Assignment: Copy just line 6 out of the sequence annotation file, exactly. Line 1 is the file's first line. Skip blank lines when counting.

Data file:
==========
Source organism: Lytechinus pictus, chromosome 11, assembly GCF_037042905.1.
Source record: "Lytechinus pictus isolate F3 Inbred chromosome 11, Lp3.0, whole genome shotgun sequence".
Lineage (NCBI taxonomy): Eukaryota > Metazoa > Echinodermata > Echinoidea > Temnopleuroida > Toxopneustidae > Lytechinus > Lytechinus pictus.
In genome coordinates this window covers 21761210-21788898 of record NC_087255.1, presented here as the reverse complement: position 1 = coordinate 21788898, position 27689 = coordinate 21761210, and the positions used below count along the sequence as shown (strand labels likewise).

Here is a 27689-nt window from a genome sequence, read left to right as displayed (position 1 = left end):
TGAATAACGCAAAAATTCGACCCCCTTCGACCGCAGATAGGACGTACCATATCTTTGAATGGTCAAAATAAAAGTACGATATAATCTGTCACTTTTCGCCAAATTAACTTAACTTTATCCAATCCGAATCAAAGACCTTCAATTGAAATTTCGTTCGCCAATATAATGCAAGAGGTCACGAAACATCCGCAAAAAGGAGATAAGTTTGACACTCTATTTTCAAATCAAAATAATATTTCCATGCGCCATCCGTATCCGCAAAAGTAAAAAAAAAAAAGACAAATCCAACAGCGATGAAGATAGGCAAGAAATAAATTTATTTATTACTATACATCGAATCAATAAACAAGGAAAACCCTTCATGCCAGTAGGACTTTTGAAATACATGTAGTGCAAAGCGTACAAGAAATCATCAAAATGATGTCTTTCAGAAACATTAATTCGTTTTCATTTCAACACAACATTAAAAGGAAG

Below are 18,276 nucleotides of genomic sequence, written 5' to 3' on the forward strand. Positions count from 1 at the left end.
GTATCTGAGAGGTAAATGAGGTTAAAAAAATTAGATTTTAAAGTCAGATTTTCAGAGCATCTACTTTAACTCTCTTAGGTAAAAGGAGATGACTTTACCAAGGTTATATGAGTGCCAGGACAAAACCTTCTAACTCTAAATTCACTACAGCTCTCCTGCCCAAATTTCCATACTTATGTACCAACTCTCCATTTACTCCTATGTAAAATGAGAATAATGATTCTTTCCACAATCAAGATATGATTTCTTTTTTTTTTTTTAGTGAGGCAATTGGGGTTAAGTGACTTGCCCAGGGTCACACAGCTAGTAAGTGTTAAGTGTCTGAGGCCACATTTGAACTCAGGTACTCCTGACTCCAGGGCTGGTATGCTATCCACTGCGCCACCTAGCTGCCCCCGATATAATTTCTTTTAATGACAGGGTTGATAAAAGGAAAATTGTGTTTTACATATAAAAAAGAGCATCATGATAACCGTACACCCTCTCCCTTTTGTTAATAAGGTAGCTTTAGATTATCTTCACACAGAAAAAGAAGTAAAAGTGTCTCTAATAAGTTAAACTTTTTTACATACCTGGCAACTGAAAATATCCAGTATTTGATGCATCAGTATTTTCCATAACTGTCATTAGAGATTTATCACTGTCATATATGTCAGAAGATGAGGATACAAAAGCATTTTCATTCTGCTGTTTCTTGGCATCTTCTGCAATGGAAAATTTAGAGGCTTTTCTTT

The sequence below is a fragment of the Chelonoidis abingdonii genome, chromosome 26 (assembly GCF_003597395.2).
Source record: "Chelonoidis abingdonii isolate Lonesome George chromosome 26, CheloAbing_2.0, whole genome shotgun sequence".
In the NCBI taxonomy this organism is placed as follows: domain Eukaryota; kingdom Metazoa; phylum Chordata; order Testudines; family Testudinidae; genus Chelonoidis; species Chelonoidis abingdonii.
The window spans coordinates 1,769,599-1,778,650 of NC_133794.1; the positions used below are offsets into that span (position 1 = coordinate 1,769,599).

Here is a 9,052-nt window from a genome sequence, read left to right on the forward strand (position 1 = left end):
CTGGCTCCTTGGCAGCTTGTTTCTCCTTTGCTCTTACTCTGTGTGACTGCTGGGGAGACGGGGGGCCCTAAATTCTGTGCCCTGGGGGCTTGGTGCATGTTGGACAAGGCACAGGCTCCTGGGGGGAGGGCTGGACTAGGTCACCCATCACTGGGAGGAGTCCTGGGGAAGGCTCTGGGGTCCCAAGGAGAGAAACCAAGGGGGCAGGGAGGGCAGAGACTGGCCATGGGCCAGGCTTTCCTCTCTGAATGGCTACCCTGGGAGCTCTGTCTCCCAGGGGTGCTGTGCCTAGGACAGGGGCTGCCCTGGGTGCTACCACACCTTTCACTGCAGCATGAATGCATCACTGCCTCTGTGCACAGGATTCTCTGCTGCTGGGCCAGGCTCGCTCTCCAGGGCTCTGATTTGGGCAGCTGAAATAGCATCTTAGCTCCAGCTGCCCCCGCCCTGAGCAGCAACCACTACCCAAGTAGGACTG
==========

TGAATAACGCAAAAATTCGACCCCCTTCGACCGCAGATAGGACGTACCATATCTTTGAATGGTCAAAATAAAAGTACGATATAATCTGTCACTTTTCGCCAAATTAACTTAACTTTATCCAATCCGAATCAAAGACCTTCAATTGAAATTTCGTTCGCCAATATAATGCAAGAGGTCACGAAACATCCGCAAAAAGGAGATAAGTTTGACACTCTATTTTCAAATCAAAATAATATTTCCATGCGCCATCCGTATCCGCAAAAGTAAAAAAAAAAAAGACAAATCCAACAGCGATGAAGATAGGCAAGAAATAAATTTATTTATTACTATACATCGAATCAATAAACAAGGAAAACCCTTCATGCCAGTAGGACTTTTGAAATACATGTAGTGCAAAGCGTACAAGAAATCATCAAAATGATGTCTTTCAGAAACATTAATTCGTTTTCATTTCAACACAACATTAAAAGGAAG